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Putting down Trump

EDITOR: Why do you always put President Donald Trump down with your headlines? On Wednesday, you said, “Tax papers show Trump took write-off of $100M.” When in reality it was good news that Trump paid $38 million in income taxes — 25 percent of his income in 2005 while Barack Obama paid only 18 percent in 2015 and Bernie Sanders 13 percent, also in 2015.

You also failed to acknowledge that the tax report was obtained illegally.

CARL VOGELAAR

Santa Rosa

Women’s health costs

EDITOR: Jean Grant claimed that defunding Planned Parenthood would have little impact on women’s health (“Women’s health,” Letters, Wednesday). I respectfully ask that she check the latest figures from the Congressional Budget Office, which concluded that the resulting increase in pregnancies and births among Medicaid patients no longer able to obtain long-acting birth control would mean that “defunding Planned Parenthood even for a year would increase Medicaid spending by $21 million in the first year and $77 million by 2026.”

Whether access to birth control would remain readily available and affordable in Sonoma County, I’m not prepared to say — Grant didn’t identify the alternative sources of women’s health in the county — but the projected national impact is almost certainly not based on “alternative facts.”

KATHERINE LACY

Healdsburg

Punishing the victim

EDITOR: A 14-year-old middle school student gets arrested for threatening to bring a gun to school and shoot those who were bullying him. This victim, and he is a victim, was booked into juvenile hall on felony and misdemeanor charges. His life is changed forever. Suspended from school, he faces time in a juvenile detention facility until he turns 18. He is robbed of a normal teenage childhood by bullies who continue on their way as if nothing has happened.

This 14-year-old victim fought back the only way he knew how, by threatening extreme violence to get these bullies to leave him alone.

All of the school officials have failed this student. School administrators stress that students were never in any danger. Yet the severest form of punishment is meted out to this young student who wanted nothing more than to go to school in a safe and sane environment. As a victim of bullying myself, I feel the helplessness that this person feels.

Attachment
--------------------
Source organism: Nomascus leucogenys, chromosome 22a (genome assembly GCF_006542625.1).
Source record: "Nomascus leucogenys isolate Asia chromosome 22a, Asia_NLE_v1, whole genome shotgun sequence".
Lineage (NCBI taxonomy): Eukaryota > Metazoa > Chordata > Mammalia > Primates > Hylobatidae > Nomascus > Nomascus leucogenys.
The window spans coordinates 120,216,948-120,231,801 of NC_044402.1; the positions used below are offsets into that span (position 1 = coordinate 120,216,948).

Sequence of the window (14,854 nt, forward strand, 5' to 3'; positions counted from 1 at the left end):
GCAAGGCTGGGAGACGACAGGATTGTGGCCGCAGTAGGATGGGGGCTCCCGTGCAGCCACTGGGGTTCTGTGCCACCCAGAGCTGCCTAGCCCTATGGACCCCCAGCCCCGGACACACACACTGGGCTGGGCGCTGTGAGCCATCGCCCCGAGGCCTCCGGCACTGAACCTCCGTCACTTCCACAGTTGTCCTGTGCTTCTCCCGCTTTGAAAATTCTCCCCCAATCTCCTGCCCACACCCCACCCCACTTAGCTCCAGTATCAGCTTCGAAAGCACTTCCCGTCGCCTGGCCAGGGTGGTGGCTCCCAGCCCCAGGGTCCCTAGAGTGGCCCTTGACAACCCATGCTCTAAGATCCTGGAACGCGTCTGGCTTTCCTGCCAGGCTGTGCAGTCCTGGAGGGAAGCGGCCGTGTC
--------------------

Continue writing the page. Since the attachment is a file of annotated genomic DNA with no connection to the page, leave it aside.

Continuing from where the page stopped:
I have a novel idea. Why don’t we put the bullies, instead of the victims, in juvenile detention and leave a safe and peaceful environment to those who really want an education?

KEN PASEK

Santa Rosa

EPA chief on climate

EDITOR: Scott Pruitt, the U.S. Environmental Protection Agency administrator, was quoted as saying “there’s tremendous disagreement about the degree of (human) impact (on the climate), so no, I would not agree that it’s a primary contributor to the global warming that we see. … We need to continue the debate and continue the review” (“Pruitt bucks EPA on climate, draws ire,” March 10). I can present cases of people who have jumped or fallen out of airplanes and lived to tell about it, sometimes with little or no injury. Thus, until we determine that falling from an airplane can cause injury, parachutes are an unnecessary expenditure.

BILL HOUGHTON

Sebastopol

Nurse practitioners

EDITOR: As health care reform is at the forefront of our national attention, I wonder if people know about the role of nurse practitioners in primary care in making health care more affordable and accessible.

In 1965, Loretta Ford, a nurse, and Henry Silver, a pediatrician, created the first nurse practitioner program in the country in response to rising health care costs and a primary-care physician shortage, especially in rural and underserved communities. Today, more than 200,000 nurse practitioners work in the U.S., most as primary-care providers.

As a family nurse practitioner student at Sonoma State University, I am proud to soon be joining primary care nurse practitioners serving the most vulnerable populations in Sonoma County’s community health centers, free clinics, public health programs, home-based primary care services, school clinics and mobile health vans.

Our health care system — particularly for the poor, disabled, elderly and chronically ill — would be much worse if it weren’t for the development of the nurse practitioner role in primary care over the past 50 years.

I encourage health care activists and health policy advocates, regardless of party affiliation, to include strong support for primary care nurse practitioners in their fight for better health care.

JENNIFER NICOLE HERMAN

Sebastopol

Planet at risk

EDITOR: The demise of ocean coral reefs heralds the likely irreversible end of Earth as mankind has known it (“Scientists race to save reefs,” Wednesday). For decades, the planet has quietly stored the heat of global warming in the oceans, but now the oceans can’t take more heat without dying.

Not sometime in the future, but now, we are witnessing the vast unraveling and collapse of Earth’s natural systems.

Without radical action our grandchildren won’t survive this process. Fifty years ago, my high school civics teacher and I debated whether science could save us from ecological destruction. He argued that science would find a way to keep us from destroying the planet. I argued that people would ignore scientists’ warnings, and technology wouldn’t be able to prevent disaster. What a Pyrrhic victory to win such an argument.

ANDY FERGUSON

Petaluma